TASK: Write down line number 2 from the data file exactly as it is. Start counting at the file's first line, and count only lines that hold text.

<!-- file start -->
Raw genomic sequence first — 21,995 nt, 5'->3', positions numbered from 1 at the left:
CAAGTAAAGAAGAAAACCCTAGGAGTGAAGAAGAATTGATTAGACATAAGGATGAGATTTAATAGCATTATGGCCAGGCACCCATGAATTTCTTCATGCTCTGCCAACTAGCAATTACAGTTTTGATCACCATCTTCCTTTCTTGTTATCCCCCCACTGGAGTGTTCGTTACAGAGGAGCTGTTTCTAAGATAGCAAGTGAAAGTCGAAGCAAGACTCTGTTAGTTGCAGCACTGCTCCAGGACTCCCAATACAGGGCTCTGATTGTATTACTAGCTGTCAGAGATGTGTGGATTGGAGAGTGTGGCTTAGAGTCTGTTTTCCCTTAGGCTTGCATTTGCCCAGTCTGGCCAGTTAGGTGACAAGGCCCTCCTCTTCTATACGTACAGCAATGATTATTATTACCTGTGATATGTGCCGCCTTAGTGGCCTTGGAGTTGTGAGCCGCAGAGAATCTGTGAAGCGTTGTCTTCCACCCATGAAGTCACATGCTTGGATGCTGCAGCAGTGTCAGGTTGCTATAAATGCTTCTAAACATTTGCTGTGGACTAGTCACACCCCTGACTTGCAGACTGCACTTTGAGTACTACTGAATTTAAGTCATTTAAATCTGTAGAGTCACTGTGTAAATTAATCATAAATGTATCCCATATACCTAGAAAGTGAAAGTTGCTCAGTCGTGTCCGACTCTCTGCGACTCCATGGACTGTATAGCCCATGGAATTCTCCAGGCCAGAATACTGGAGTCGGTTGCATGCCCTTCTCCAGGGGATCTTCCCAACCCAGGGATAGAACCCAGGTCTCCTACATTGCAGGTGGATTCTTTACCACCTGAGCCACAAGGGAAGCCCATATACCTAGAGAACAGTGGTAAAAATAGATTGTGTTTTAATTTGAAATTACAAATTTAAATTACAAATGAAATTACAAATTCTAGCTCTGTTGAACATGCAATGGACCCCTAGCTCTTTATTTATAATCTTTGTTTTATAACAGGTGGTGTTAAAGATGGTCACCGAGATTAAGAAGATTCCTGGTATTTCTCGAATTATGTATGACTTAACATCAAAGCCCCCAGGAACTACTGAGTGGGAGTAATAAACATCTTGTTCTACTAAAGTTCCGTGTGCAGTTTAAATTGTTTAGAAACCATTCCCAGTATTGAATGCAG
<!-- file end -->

CAAGTAAAGAAGAAAACCCTAGGAGTGAAGAAGAATTGATTAGACATAAGGATGAGATTTAATAGCATTATGGCCAGGCACCCATGAATTTCTTCATGCTCTGCCAACTAGCAATTACAGTTTTGATCACCATCTTCCTTTCTTGTTATCCCCCCACTGGAGTGTTCGTTACAGAGGAGCTGTTTCTAAGATAGCAAGTGAAAGTCGAAGCAAGACTCTGTTAGTTGCAGCACTGCTCCAGGACTCCCAATACAGGGCTCTGATTGTATTACTAGCTGTCAGAGATGTGTGGATTGGAGAGTGTGGCTTAGAGTCTGTTTTCCCTTAGGCTTGCATTTGCCCAGTCTGGCCAGTTAGGTGACAAGGCCCTCCTCTTCTATACGTACAGCAATGATTATTATTACCTGTGATATGTGCCGCCTTAGTGGCCTTGGAGTTGTGAGCCGCAGAGAATCTGTGAAGCGTTGTCTTCCACCCATGAAGTCACATGCTTGGATGCTGCAGCAGTGTCAGGTTGCTATAAATGCTTCTAAACATTTGCTGTGGACTAGTCACACCCCTGACTTGCAGACTGCACTTTGAGTACTACTGAATTTAAGTCATTTAAATCTGTAGAGTCACTGTGTAAATTAATCATAAATGTATCCCATATACCTAGAAAGTGAAAGTTGCTCAGTCGTGTCCGACTCTCTGCGACTCCATGGACTGTATAGCCCATGGAATTCTCCAGGCCAGAATACTGGAGTCGGTTGCATGCCCTTCTCCAGGGGATCTTCCCAACCCAGGGATAGAACCCAGGTCTCCTACATTGCAGGTGGATTCTTTACCACCTGAGCCACAAGGGAAGCCCATATACCTAGAGAACAGTGGTAAAAATAGATTGTGTTTTAATTTGAAATTACAAATTTAAATTACAAATGAAATTACAAATTCTAGCTCTGTTGAACATGCAATGGACCCCTAGCTCTTTATTTATAATCTTTGTTTTATAACAGGTGGTGTTAAAGATGGTCACCGAGATTAAGAAGATTCCTGGTATTTCTCGAATTATGTATGACTTAACATCAAAGCCCCCAGGAACTACTGAGTGGGAGTAATAAACATCTTGTTCTACTAAAGTTCCGTGTGCAGTTTAAATTGTTTAGAAACCATTCCCAGTATTGAATGCAG